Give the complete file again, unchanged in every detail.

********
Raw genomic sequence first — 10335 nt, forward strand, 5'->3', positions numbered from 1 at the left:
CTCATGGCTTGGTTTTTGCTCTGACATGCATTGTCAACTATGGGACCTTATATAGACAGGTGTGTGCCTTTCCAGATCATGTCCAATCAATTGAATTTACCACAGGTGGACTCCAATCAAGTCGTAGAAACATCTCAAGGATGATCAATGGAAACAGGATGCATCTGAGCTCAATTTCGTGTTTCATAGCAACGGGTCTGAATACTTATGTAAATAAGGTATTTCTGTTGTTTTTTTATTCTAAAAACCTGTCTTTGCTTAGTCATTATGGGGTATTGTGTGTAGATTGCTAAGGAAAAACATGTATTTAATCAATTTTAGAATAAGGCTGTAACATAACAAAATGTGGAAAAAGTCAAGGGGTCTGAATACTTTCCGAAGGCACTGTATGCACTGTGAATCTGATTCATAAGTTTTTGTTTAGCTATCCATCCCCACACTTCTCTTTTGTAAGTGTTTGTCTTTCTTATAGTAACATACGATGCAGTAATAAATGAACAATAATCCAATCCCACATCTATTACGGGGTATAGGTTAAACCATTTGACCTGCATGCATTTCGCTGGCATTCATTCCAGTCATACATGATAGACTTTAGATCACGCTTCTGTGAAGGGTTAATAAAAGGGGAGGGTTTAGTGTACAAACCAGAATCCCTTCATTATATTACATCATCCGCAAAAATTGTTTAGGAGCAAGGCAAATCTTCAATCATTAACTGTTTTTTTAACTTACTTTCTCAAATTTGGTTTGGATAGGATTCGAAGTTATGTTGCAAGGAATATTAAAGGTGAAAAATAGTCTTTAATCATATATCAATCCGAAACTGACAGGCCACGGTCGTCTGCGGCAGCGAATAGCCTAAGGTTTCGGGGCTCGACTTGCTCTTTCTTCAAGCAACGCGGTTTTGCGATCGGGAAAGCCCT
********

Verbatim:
Raw genomic sequence first — 10335 nt, forward strand, 5'->3', positions numbered from 1 at the left:
CTCATGGCTTGGTTTTTGCTCTGACATGCATTGTCAACTATGGGACCTTATATAGACAGGTGTGTGCCTTTCCAGATCATGTCCAATCAATTGAATTTACCACAGGTGGACTCCAATCAAGTCGTAGAAACATCTCAAGGATGATCAATGGAAACAGGATGCATCTGAGCTCAATTTCGTGTTTCATAGCAACGGGTCTGAATACTTATGTAAATAAGGTATTTCTGTTGTTTTTTTATTCTAAAAACCTGTCTTTGCTTAGTCATTATGGGGTATTGTGTGTAGATTGCTAAGGAAAAACATGTATTTAATCAATTTTAGAATAAGGCTGTAACATAACAAAATGTGGAAAAAGTCAAGGGGTCTGAATACTTTCCGAAGGCACTGTATGCACTGTGAATCTGATTCATAAGTTTTTGTTTAGCTATCCATCCCCACACTTCTCTTTTGTAAGTGTTTGTCTTTCTTATAGTAACATACGATGCAGTAATAAATGAACAATAATCCAATCCCACATCTATTACGGGGTATAGGTTAAACCATTTGACCTGCATGCATTTCGCTGGCATTCATTCCAGTCATACATGATAGACTTTAGATCACGCTTCTGTGAAGGGTTAATAAAAGGGGAGGGTTTAGTGTACAAACCAGAATCCCTTCATTATATTACATCATCCGCAAAAATTGTTTAGGAGCAAGGCAAATCTTCAATCATTAACTGTTTTTTTAACTTACTTTCTCAAATTTGGTTTGGATAGGATTCGAAGTTATGTTGCAAGGAATATTAAAGGTGAAAAATAGTCTTTAATCATATATCAATCCGAAACTGACAGGCCACGGTCGTCTGCGGCAGCGAATAGCCTAAGGTTTCGGGGCTCGACTTGCTCTTTCTTCAAGCAACGCGGTTTTGCGATCGGGAAAGCCCT